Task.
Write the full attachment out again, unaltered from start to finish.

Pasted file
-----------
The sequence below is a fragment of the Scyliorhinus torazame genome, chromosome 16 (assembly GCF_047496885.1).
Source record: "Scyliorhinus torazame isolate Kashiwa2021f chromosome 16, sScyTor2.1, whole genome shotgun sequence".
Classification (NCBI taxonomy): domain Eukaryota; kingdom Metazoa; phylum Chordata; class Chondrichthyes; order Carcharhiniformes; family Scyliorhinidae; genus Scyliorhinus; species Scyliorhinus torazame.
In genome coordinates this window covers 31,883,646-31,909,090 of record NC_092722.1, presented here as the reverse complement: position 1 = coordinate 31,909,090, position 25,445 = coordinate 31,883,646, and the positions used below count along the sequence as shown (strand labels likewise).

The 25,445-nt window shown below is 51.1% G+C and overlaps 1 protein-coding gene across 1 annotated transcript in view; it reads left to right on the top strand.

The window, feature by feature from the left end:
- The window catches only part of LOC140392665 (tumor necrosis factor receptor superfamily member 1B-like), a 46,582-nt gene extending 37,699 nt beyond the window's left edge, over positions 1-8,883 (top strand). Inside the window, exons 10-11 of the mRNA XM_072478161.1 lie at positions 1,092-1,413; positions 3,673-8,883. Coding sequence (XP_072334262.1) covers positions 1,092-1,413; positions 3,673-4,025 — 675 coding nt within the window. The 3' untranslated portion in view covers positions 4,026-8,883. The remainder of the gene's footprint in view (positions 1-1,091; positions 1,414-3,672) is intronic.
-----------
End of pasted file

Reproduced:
The sequence below is a fragment of the Scyliorhinus torazame genome, chromosome 16 (assembly GCF_047496885.1).
Source record: "Scyliorhinus torazame isolate Kashiwa2021f chromosome 16, sScyTor2.1, whole genome shotgun sequence".
Classification (NCBI taxonomy): domain Eukaryota; kingdom Metazoa; phylum Chordata; class Chondrichthyes; order Carcharhiniformes; family Scyliorhinidae; genus Scyliorhinus; species Scyliorhinus torazame.
In genome coordinates this window covers 31,883,646-31,909,090 of record NC_092722.1, presented here as the reverse complement: position 1 = coordinate 31,909,090, position 25,445 = coordinate 31,883,646, and the positions used below count along the sequence as shown (strand labels likewise).

The 25,445-nt window shown below is 51.1% G+C and overlaps 1 protein-coding gene across 1 annotated transcript in view; it reads left to right on the top strand.

The window, feature by feature from the left end:
- The window catches only part of LOC140392665 (tumor necrosis factor receptor superfamily member 1B-like), a 46,582-nt gene extending 37,699 nt beyond the window's left edge, over positions 1-8,883 (top strand). Inside the window, exons 10-11 of the mRNA XM_072478161.1 lie at positions 1,092-1,413; positions 3,673-8,883. Coding sequence (XP_072334262.1) covers positions 1,092-1,413; positions 3,673-4,025 — 675 coding nt within the window. The 3' untranslated portion in view covers positions 4,026-8,883. The remainder of the gene's footprint in view (positions 1-1,091; positions 1,414-3,672) is intronic.